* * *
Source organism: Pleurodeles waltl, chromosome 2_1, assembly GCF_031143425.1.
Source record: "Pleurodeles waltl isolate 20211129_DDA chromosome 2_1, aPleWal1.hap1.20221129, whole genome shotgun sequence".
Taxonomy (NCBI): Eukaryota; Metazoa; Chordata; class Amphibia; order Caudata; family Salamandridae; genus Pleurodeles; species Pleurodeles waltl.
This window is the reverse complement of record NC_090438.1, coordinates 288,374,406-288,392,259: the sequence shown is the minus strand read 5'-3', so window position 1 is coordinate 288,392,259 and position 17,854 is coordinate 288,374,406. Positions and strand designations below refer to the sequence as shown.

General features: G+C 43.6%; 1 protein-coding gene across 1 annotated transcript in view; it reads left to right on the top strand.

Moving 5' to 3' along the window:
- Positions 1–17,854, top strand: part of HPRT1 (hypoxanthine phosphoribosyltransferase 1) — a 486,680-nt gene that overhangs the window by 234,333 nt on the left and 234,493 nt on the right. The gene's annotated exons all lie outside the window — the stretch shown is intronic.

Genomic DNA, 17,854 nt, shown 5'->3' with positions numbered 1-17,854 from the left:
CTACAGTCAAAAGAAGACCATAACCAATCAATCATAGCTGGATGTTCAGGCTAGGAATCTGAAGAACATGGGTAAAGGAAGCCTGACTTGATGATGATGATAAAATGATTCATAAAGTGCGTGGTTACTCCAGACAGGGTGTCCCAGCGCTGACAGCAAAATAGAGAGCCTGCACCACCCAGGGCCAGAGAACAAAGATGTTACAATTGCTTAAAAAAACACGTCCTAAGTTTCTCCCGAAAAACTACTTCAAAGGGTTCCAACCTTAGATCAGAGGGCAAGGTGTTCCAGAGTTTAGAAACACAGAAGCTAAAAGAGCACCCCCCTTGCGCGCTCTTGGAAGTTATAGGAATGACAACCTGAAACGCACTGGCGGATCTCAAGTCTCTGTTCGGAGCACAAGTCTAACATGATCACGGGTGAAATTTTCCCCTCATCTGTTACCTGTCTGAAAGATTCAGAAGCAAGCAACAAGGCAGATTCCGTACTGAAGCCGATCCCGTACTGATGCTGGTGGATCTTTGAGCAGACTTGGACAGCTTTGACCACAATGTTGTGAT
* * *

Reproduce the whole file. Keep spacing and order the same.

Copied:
Source organism: Pleurodeles waltl, chromosome 2_1, assembly GCF_031143425.1.
Source record: "Pleurodeles waltl isolate 20211129_DDA chromosome 2_1, aPleWal1.hap1.20221129, whole genome shotgun sequence".
Taxonomy (NCBI): Eukaryota; Metazoa; Chordata; class Amphibia; order Caudata; family Salamandridae; genus Pleurodeles; species Pleurodeles waltl.
This window is the reverse complement of record NC_090438.1, coordinates 288,374,406-288,392,259: the sequence shown is the minus strand read 5'-3', so window position 1 is coordinate 288,392,259 and position 17,854 is coordinate 288,374,406. Positions and strand designations below refer to the sequence as shown.

General features: G+C 43.6%; 1 protein-coding gene across 1 annotated transcript in view; it reads left to right on the top strand.

Moving 5' to 3' along the window:
- Positions 1–17,854, top strand: part of HPRT1 (hypoxanthine phosphoribosyltransferase 1) — a 486,680-nt gene that overhangs the window by 234,333 nt on the left and 234,493 nt on the right. The gene's annotated exons all lie outside the window — the stretch shown is intronic.

Genomic DNA, 17,854 nt, shown 5'->3' with positions numbered 1-17,854 from the left:
CTACAGTCAAAAGAAGACCATAACCAATCAATCATAGCTGGATGTTCAGGCTAGGAATCTGAAGAACATGGGTAAAGGAAGCCTGACTTGATGATGATGATAAAATGATTCATAAAGTGCGTGGTTACTCCAGACAGGGTGTCCCAGCGCTGACAGCAAAATAGAGAGCCTGCACCACCCAGGGCCAGAGAACAAAGATGTTACAATTGCTTAAAAAAACACGTCCTAAGTTTCTCCCGAAAAACTACTTCAAAGGGTTCCAACCTTAGATCAGAGGGCAAGGTGTTCCAGAGTTTAGAAACACAGAAGCTAAAAGAGCACCCCCCTTGCGCGCTCTTGGAAGTTATAGGAATGACAACCTGAAACGCACTGGCGGATCTCAAGTCTCTGTTCGGAGCACAAGTCTAACATGATCACGGGTGAAATTTTCCCCTCATCTGTTACCTGTCTGAAAGATTCAGAAGCAAGCAACAAGGCAGATTCCGTACTGAAGCCGATCCCGTACTGATGCTGGTGGATCTTTGAGCAGACTTGGACAGCTTTGACCACAATGTTGTGAT